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Manager of Invention
Prof. David Teece on Patent Strategy
By Ronna Kelly
Google’s $12.5 billion acquisition of cell phone maker Motorola Mobility Holdings earlier this year is a very big example of how important patents are to innovation - a topic Professor David Teece has been studying for decades.
With the acquisition, Google gained ownership of more than 17,000 patents that the tech giant hopes can strengthen the position of its Android smartphone operating system against rivals Apple and Microsoft.
Google’s strategy is one of two business model approaches outlined by Teece in his article “Innovation in- Multi-Invention Contexts: Mapping Solutions to Technological and Intellectual Property Complexity,” co-authored with alumni Deepak Somaya, PhD 02, of the University of Illinois, and Simon Wakeman, PhD 07, of the European School of Management and Technology in Berlin. The piece won the best article award from the Haas School’s peer-reviewed journal, California Management Review, which published the paper in its summer 2011 issue.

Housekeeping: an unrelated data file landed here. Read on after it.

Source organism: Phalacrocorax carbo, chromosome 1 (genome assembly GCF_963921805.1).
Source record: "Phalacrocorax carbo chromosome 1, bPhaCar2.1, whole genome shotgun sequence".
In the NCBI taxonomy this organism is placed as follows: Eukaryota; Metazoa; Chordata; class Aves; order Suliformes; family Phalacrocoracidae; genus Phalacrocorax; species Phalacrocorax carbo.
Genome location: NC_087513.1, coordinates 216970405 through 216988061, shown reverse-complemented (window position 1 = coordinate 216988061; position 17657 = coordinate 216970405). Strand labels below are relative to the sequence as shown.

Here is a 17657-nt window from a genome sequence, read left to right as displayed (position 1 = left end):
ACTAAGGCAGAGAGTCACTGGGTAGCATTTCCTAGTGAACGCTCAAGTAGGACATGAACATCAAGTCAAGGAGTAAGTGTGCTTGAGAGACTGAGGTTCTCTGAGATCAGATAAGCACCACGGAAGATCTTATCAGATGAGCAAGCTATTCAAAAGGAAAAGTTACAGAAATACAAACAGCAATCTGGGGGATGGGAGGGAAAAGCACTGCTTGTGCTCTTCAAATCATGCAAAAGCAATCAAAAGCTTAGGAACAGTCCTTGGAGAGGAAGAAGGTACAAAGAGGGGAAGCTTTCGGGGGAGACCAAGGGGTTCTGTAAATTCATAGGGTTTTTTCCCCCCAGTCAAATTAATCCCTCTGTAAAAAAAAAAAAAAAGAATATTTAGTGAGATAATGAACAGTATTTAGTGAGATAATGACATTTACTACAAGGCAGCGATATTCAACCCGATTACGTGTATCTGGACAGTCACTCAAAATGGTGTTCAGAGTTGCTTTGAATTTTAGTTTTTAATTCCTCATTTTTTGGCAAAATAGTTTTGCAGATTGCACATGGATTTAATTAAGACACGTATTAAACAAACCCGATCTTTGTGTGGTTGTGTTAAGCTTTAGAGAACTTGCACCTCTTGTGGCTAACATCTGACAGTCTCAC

In the article, the authors note that in many industries, commercializing new products requires combining large numbers of inventions. That, in turn, requires innovators to choose between two basic organizational models: integrated or non-integrated.
In the integrated model, companies control as many of the technologies and assets as possible in-house. In the nonintegrated model - sometimes known as open innovation, a term popularized by Haas alumnus and Adjunct Professor Henry Chesbrough, PhD 97 - companies create market relationships with other entities by licensing their technology or selling components. Consequently, products contain intellectual property elements from a variety of sources.
One significant challenge with an integrated approach: It is very difficult to stay at the cutting edge of innovation in multiple fast-moving technology domains. “Even for a pioneer, maintaining a comprehensive technological advantage across multiple fields can be difficult, if not impossible,” notes Teece.
On the other hand, nonintegrated models are prone to disagreements about the value of the inventions contributed by different firms and strategic conflict between partner organizations with dissimilar or opposing goals.
Using case studies of such firms as Blackberry developer Research in Motion, the authors provide a framework to help managers maximize their chances of succession in multi-invention environments. Advises Teece: “To win the competitive battle, a firm must align its patent strategy with its business strategy and model from the beginning - not merely as an afterthought.”